“Hey, isn’t that a mountain goat right there?” asked John. What was going on here? A goat was walking the ridge above us in the sunshine on the first hunting day. I was pinching myself to make sure I wasn’t dreaming as we found the goat in the 60 power Swarovski spotting scope. John, a law enforcement officer from back East had endured the first day of his hunt waiting for Alaska Airlines to deliver ALL his luggage while the second day of his hunt was spent trying to get his rifle to shoot as the TSA and Luggage goons must have conducted crash tests with his rifle case. This was the third day of his hunt, but really just the first so we were very excited to be watching the surefooted goat pick his way along the steep cliffs above us.
We took off with minimal gear and food as we had an unheard of forecast for early October in Southeast AK and we planned to take advantage of it.
Robert “Wildman” Mayville was on his first goat hunt as the packer and we were glad to have his strong back and excellent hunting skills on our team. He was sticking with John as I tried to find a good route up this steep country and when we finally emerged from the devil’s club and berry brush, we all smiled and marveled at the sunshine. A few hours later we again laughed at our good fortune as we checked out another monster billy goat in the scope. This one was bigger and in a very good place to eat lead as he was away from the cliffs and lounging around in the sun.
We stayed hidden for the next hour but eventually had to stay put and wait for him to move so we wouldn’t be detected. We found a comfortable place to hang out and then took off our boots and socks and sunbathed.
Did I mention we were on a goat hunt!? In over 100 goat hunts I have never sunbathed with my boots off! Someone pinch me.
Mr. Billy finally got up to feed with his rump to us, so when the sun went down and the shadows covered us we rocketed out of our hideout and closed the 1200 yards in just 45 minutes. John was right on my heels the whole time and as we crawled to 180 yards I noticed the goat was headed for the cliffs.
There was no time to spare when I turned to John and told him to “crawl up to that rock and kill that goat!”
He was slinging lead from his .300WSM in seconds.
“Keep shooting!” I yelled.
“Ka-Boom!” was John’s reply.
Down went the billy and up went our high-fives. We were all elated as we relived the last few moments of the full throttle stalk. John was as giddy as a law officer can get and we were enjoying the adrenaline rush.
The alders that every Alaskan hunter curses did us a big favor by catching John’s goat before he became mince-meat. Two more minutes and the goat would’ve fallen much further than the ten yards he did. It was a good thing we put the pedal down on the final stalk.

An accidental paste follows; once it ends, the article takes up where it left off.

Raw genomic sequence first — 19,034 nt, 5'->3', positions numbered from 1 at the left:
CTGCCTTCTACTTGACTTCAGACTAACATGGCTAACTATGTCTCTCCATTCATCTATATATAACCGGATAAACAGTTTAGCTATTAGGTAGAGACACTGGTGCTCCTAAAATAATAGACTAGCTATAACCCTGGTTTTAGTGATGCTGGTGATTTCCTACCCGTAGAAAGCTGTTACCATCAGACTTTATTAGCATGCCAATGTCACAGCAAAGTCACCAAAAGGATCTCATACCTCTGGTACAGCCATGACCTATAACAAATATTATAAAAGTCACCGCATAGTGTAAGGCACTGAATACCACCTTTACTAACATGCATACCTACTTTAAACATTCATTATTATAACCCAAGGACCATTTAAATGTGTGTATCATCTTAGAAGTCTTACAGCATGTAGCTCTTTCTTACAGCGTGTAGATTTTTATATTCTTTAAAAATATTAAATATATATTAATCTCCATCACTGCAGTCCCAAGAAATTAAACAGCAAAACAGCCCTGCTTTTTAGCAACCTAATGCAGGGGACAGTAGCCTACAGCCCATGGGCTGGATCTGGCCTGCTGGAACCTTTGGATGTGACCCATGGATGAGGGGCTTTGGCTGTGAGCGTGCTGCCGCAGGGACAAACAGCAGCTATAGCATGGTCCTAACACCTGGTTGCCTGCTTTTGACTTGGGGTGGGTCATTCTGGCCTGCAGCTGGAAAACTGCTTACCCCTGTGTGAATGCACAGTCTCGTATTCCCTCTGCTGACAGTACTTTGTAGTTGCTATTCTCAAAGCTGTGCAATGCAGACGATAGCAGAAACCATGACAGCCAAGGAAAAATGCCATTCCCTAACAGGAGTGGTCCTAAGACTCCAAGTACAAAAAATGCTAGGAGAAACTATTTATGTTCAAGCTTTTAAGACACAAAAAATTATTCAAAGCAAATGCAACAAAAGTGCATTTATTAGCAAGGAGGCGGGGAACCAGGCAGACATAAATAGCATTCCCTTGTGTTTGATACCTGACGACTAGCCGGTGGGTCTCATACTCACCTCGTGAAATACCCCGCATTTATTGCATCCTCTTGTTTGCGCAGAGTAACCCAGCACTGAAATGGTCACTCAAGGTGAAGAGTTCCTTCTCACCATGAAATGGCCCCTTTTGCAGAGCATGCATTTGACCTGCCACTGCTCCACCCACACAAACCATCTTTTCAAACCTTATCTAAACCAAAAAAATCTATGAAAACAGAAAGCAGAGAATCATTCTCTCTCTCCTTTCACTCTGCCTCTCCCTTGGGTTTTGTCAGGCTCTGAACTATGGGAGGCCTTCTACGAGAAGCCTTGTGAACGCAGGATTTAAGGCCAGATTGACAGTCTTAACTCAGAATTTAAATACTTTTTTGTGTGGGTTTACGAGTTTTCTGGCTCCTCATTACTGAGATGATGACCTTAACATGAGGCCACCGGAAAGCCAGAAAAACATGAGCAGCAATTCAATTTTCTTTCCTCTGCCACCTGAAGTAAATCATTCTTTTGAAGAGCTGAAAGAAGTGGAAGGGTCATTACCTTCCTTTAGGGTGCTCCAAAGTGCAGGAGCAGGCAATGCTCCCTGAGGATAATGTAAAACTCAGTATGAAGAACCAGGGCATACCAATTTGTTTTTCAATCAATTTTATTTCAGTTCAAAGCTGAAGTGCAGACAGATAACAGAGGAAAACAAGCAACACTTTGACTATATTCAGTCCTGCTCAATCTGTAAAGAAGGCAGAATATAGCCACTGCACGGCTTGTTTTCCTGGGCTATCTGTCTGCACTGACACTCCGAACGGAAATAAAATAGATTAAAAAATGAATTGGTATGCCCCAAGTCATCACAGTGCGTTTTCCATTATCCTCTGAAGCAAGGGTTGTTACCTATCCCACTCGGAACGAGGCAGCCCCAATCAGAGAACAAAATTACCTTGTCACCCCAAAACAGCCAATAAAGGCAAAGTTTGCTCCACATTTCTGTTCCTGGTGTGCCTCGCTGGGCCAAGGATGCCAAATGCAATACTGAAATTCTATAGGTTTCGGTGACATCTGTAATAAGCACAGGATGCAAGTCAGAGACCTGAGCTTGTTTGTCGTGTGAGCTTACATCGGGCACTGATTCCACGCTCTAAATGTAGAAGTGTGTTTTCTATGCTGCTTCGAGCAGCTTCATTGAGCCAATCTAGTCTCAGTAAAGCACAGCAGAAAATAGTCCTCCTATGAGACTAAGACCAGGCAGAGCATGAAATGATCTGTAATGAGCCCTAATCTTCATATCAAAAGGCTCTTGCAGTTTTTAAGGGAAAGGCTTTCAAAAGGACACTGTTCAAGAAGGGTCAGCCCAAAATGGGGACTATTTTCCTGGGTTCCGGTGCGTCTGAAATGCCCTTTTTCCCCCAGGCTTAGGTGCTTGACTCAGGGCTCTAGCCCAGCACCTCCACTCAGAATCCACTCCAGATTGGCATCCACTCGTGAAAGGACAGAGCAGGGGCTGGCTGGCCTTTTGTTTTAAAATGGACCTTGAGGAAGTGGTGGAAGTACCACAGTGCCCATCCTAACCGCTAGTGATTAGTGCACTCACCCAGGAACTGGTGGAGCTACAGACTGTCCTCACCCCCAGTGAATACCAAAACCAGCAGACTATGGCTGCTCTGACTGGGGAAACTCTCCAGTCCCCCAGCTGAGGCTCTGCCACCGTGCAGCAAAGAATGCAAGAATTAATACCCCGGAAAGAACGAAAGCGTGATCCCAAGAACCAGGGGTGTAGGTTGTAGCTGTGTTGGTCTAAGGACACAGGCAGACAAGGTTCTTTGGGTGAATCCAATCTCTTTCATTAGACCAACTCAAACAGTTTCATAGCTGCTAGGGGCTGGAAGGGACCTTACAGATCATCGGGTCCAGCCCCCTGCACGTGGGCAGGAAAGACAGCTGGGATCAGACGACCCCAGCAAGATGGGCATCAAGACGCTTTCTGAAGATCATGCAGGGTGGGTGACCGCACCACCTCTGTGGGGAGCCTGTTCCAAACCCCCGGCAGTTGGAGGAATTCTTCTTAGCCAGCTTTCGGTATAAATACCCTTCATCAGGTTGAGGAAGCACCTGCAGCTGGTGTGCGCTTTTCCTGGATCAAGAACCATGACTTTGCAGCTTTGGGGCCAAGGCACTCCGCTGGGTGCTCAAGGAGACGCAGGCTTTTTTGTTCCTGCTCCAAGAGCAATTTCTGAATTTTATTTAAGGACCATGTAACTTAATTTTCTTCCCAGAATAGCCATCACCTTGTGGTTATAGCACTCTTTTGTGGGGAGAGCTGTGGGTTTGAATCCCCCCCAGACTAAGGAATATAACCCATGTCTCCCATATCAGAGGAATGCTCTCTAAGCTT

Robert gutted the goat while John and I held the rope we had tied to its horns and later we man-handled the 5 1/2 year old, 275 pound brut with 8 1/2 inch horns over to flat ground.
Perched on our rugged real estate we were happy to find two spots to spread out our tarps, bivy sacks and sleeping bags and enjoyed the flickering northern lights and clear skies.
It was another first for me as we intentionally camped under the stars on a goat hunt in Southeast AK. This was shaping up to be a dream hunt!
Robert chatted with ptarmigan at daybreak on the ridge top while I slept in, wanting better light for our photo shoot and John guarded his hairy white beast from the circling ravens.
The photos of John’s goat were unequaled and we later found ourselves stopping often under our heavy loads to snap more and more photos of this dream hunt and trying to soak in the majestic views all around us.
The fairytale hunt came to a screeching halt as darkness descended and we were perched above a 350’ cliff.
Robert volunteered to take the rope and see if we could get down while I belayed him from a stout alder bush. After lots of sweat and shaking limbs he crawled back up to report it was not worth the risk so we scratched and clawed our way back up a few hundred feet before we ditched the heavy meat pack Robert was carrying and he took John’s pack.
The rubber was meeting the road as we discussed our options.
Sleep on the side of the mountain with no water and minimum food or push onto camp about 2 hours? We voted for the later and groceries disappeared in a hurry when we finally got to camp.
The next day found us splitting up as Robert escorted John down to the head of the bay where Jim Phillips was waiting with his warm boat. I had marked the meat with my GPS and had to climb 1200 feet then get within 27 yards before I could see the heavy pack in the dense fog.
Ironman Robert made two trips up to our base camp that day shuttling loads so when we hit the beach and climbed on Jim’s boat for the ride to Sitka there were smiles all around.
Of course, the natural hot springs beckoned and we lounged in the warm waters on our way back to Sitka. They were awesome!
A fairytale ending to a dream hunt. Great job John!
Written from Eagle River, AK on Nov. 1, 2012 by Kurt Whitehead